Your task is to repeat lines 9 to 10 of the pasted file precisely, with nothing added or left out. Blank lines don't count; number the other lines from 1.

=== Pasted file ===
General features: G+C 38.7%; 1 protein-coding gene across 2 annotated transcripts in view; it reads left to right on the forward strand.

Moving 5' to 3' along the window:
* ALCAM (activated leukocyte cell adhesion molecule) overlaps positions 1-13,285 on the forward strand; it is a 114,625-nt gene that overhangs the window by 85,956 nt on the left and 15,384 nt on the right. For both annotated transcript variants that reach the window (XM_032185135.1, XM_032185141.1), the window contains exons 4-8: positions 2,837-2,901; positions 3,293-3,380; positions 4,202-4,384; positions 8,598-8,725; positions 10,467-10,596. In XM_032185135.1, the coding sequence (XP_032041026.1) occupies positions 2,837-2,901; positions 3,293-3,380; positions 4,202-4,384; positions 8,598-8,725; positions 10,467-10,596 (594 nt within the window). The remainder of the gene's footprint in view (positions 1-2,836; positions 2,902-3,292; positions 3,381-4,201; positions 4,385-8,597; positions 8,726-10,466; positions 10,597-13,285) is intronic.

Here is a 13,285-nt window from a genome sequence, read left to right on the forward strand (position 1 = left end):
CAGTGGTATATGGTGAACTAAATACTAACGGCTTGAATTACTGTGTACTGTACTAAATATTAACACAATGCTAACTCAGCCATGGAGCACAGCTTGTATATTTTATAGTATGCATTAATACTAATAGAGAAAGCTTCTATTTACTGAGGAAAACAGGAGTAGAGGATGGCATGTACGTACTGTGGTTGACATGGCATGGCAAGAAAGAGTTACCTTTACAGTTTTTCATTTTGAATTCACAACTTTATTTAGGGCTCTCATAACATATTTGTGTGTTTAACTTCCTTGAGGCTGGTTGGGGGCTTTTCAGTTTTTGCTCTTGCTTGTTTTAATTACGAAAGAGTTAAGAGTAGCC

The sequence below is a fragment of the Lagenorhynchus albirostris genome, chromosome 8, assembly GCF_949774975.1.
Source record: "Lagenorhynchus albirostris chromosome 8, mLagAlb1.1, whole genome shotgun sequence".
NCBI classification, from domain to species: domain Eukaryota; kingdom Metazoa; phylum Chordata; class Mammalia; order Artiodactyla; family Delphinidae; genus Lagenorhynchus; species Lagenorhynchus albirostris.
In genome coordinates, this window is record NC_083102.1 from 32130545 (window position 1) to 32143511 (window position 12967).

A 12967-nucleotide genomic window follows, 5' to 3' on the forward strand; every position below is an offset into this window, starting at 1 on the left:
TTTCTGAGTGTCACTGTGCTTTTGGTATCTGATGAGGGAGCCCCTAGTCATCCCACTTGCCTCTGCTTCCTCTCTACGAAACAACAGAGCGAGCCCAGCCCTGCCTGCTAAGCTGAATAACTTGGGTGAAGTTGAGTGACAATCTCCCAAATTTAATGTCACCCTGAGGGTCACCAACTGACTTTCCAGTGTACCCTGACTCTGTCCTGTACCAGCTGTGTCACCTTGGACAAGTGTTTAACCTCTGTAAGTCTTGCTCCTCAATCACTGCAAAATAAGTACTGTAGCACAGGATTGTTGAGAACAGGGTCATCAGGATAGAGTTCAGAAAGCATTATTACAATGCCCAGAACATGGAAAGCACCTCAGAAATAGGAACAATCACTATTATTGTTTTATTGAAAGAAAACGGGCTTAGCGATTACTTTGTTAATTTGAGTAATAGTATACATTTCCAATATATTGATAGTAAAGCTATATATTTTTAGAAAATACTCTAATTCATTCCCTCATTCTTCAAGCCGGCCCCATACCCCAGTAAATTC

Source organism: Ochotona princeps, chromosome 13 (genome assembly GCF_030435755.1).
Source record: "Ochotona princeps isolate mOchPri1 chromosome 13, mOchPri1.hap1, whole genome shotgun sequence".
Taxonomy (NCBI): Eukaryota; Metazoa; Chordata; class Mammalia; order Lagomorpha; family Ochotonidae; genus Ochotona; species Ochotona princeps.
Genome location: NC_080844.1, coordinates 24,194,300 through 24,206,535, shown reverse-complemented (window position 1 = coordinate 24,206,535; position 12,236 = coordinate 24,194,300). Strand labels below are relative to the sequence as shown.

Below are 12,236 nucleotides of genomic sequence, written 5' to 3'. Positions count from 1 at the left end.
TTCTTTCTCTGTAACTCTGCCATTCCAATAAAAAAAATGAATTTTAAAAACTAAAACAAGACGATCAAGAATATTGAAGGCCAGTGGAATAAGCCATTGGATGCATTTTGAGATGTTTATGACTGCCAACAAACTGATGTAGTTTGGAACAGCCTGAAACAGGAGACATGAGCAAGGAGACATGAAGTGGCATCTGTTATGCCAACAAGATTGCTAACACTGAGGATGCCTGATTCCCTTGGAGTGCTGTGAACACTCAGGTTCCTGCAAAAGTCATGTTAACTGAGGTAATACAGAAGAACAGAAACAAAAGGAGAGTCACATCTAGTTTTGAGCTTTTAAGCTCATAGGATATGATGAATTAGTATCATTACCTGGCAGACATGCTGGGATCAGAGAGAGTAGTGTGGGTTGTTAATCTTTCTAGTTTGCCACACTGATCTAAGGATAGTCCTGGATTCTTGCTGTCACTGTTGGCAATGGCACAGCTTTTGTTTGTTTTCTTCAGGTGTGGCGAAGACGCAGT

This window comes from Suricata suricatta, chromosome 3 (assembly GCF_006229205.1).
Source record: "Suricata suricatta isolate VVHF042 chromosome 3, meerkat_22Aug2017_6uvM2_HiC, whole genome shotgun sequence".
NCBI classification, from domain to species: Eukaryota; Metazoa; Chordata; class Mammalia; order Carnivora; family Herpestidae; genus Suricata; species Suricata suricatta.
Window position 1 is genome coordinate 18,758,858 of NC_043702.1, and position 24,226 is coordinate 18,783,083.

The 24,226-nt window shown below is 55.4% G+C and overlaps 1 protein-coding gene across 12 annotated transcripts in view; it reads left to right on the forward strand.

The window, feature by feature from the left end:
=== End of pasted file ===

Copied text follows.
In genome coordinates, this window is record NC_083102.1 from 32130545 (window position 1) to 32143511 (window position 12967).

A 12967-nucleotide genomic window follows, 5' to 3' on the forward strand; every position below is an offset into this window, starting at 1 on the left: